Number 10. – Dreamland – Robert Miles
Robert Miles will always be remembered for writing perhaps the most iconic piece of trance music in history; Children – which isn’t exactly a bad thing is it? The track has to be one of the most remixed and covered tracks in music history, but few know it was written by Robert in response to photographs of child war victims his father had brought home from a humanitarian mission in the former Yugoslavia. Aside from this rather substantial track, the layers of rippling synth combined with piercing keyboard notes and gorgeous female harmonies (most notable in the stunning Fable and the also iconic One and One) creates a relaxing chill out mood, and an album which has far wider appeal than the dance floors.
Number 9. – ATLiens – Outcast
ATLiens is an album that has always kind of had a dark cloud hanging over it for me personally. I first heard it at a time when I was just beginning to get into the “Hip-Hop Classics”. One of those albums that really got me into the genre was Aquemini, which to this day remains one of my favorite and most played albums of all-time. So just weeks after soaking in the incredible experience that was Aquemini, I naturally headed straight for an album that others said was at least as good as Outkast’s third effort. Now looking back on it without that perspective, I can see ATLiens for the great album that it is. It never will reach Aquemini in my eyes, but it’s not a fair comparison for me to make. The materials for another masterpiece are all here. Some of the greatest beats, verses, and hooks can be heard on this album. The major problem that holds ATLiens back is that Kast never seems to be able to get all the elements together at the same time. Many of the songs have one key element missing. Usually on the end of a beat that isn’t an attention grabber, or a hook that really misses the mark (“Babylon”). Rarely is it that Big Boi or Andre 3000 are off the mark lyrically, but there are less memorable moments here than on some of the other Outkast offerings.
Number 8. – Pinkerton – Weezer
In 1996, it was something of a shock to see Weezer jump from the sungazing confines of the Blue Album to a stalker-heavy concept album about blue balls. Soundscan numbers reflected this, chasing the band off the charts and back into the cult status preferred by their core fans. ButPinkerton soon became the Little Album that Could, building up enough steam during the band’s hiatus to bring Rivers Cuomo, et al out of retirement, for better or worse (okay, for worse). It’s still easy to see how people looking for some more “Buddy Holly” quirk were frightened away, what with Pinkerton‘s ferocious Frid-drums, overdrive switches stuck in the “on” position, and Rivers Cuomo’s disturbingly literal lyrics. (There had to have been a few restraining orders filed in Cambridge after its release.) But songs like “Why Bother?” and “Falling for You” are sing-along catharsis that should be prescribed to people with social anxiety disorder, and “The Good Life” is a beerglass-swinger for the indie set. Modern emo may have sprung from Pinkerton‘s Asian art loins, but I’ll be damned if it ain’t the catchiest LiveJournal blog I’ve ever heard.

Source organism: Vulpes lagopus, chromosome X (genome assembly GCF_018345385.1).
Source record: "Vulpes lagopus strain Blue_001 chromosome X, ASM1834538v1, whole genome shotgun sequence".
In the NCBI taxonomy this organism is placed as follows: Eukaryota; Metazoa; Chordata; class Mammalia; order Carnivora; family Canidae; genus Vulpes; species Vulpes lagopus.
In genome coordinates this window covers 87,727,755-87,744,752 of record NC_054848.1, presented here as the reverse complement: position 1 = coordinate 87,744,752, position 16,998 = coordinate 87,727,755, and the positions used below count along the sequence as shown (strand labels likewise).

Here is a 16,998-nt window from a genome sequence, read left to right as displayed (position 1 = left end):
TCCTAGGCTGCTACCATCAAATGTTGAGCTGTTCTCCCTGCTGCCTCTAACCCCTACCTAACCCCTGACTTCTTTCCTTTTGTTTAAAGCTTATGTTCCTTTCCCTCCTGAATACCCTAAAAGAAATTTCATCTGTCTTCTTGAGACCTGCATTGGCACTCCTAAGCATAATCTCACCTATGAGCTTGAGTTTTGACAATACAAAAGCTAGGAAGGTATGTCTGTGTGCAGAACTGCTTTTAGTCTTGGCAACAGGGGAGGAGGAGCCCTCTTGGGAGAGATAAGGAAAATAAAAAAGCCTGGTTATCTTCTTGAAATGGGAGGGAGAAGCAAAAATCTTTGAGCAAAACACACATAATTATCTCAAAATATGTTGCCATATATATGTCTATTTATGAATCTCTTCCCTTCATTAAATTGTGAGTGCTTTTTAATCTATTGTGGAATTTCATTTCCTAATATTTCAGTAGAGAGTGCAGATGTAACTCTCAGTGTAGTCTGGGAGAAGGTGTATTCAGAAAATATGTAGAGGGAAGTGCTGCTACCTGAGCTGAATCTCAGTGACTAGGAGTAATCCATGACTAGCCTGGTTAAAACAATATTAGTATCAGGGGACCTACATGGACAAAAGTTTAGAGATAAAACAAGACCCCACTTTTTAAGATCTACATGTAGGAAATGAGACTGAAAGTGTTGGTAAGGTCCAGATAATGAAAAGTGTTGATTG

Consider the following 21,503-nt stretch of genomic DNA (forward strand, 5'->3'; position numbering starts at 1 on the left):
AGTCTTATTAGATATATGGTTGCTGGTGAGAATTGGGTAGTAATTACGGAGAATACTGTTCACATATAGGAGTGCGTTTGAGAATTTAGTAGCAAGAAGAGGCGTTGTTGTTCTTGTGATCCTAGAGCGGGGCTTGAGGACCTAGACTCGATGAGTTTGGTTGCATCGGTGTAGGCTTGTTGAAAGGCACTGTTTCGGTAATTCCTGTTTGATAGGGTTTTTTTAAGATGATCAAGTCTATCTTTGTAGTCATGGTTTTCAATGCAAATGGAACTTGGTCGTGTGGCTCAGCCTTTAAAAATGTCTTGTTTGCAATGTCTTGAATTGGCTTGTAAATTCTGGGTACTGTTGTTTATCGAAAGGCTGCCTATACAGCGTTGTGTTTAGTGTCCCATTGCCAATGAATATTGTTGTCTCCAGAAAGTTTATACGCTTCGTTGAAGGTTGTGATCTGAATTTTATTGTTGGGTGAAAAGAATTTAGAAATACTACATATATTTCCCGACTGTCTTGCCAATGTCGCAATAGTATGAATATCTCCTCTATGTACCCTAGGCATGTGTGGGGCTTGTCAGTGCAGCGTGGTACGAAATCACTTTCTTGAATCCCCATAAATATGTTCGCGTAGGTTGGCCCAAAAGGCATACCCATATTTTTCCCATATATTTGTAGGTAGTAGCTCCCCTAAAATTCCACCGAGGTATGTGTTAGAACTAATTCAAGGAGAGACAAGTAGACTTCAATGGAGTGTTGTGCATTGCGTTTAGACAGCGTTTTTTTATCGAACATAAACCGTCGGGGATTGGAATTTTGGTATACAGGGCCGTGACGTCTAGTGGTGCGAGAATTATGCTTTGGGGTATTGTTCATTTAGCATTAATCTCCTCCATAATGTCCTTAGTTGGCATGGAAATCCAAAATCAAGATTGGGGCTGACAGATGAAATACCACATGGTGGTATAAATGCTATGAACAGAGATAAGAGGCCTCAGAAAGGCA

Number 7. – Second Toughest in the Infants – Underworld
Following the classic ‘Dubnobasswithmyheadman’ could never be an easy task. All things considered, though, it must be said that for the most part Underworld accomplish themselves with distinction – without doubt, ‘2nd Toughest in the Infants’ is an album that deserves a place in any dance music collection. Whether aiming at the dance floor or suggesting home listening, the album abundantly displays the same masterful skill in building long, hypnotic and trance inducing songs as its predecessor. Likewise, the use of vocals is subtle and classy, and the balanced combination of uptempo and downtempo pieces is achieved effortlessly. If a ‘sequel syndrome’ was at any time an issue, the band seems to have used two main strategies to avoid succumbing to it. But the real offender is ‘Rowla’, a very uncreative hard techno romper that achieves nothing on its own and feels totally displaced on the album. Why it was ever included is a mystery that perhaps not even the band can properly explain.
Number 6. – Loosing Streak – Less Than Jake
I really miss the days when Less Than Jake were all 100% ska punk because they are the prime reason why I got into ska in the first place. Though I replayed Hellow Rockview the most since I was a child, I strongly believe that Loosing Streak is their best album. Why? Because it a rarity to find a full CD where all the songs are both memorable and not at all bad! You can really go on a road trip with your buddies and listen to this album again and again, till your road pals memorize these simple punk songs and when you reach your destination. Less Than Jake have more than enough energy in these 16 tracks (most of which clock in at under 2:30 minutes) to hold your attention, but a problem arises in that there’s not a lot of variety, tempo-wise. Almost all the songs follow the same hyperactive route through their melodies, andLosing Streak ends up a blur of crunchy guitars with a horn section. “Dopeman” is a notable exception, if only because it’s marginally slower than the rest of the album. Maybe Less Than Jake could stand to recall that two of the Specials’ best songs (“Message to Rudy” and “Ghost Town”) are comparatively slow, and convey a lot more soul.
Number 5. – Paegan Terrorism Tactics – Acid Bath
It sucks that a band like Acid Bath comes in with something new and refreshing then disband so soon, leaving us listeners to desire more. In comparison to When the Kite Sting Pops, this album is more groovy, consistent, and “mature” than the last album, which could be full blown chaos at times. This album doesn’t inspire the same level of terror the last one did, this album approaching darkness from the same angle that Alice In Chains usually did, through morbid and introspective lyrics, though this band is much darker than Alice. Dax Riggs’ favorite lyrical topics of drug addiction, abortion, bone dust, and grave flowers make a come back, and while his lyrical depictions are interesting. Acid Bath wasn’t just a run of the mill Louisiana sludge metal band. They were a fantastically crafted band that mixed the best of romance and macabre into a wonderful music mix which sounds a little like The Cure meets Cathedral. Tis’ a damn shame they didn’t stay around for too long. As for the album itself, it’s a lot less raw than WTKSP, which throws some people off. I for one believe the better production on PTT makes it a better album. The song writing is just as excellent as the previous album as well. Acid Bath is bleak and dark as hell, but they are also melodic and sometimes gorgeous . Paegan Love Song is an anthem and Bleed Me an Ocean keeps up the intensity. This album is a grower. Upon a few listens each of these tracks will stand out and all prove strong on their own. New Death Sensation is haunting and offers an eerie listen. Venus Blue is amazing and is followed by the equally amazing and brutal 13 fingers which riffs like crazy. My only complaint is that 16 minute wait of silence which is attached to the Dead Girl track. That alone brings this down half a star, but it’s a minor complaint while taking in the album as a whole. Listen to this if you like grunge or metal or appreciate the darker side of life. You won’t be disappointed.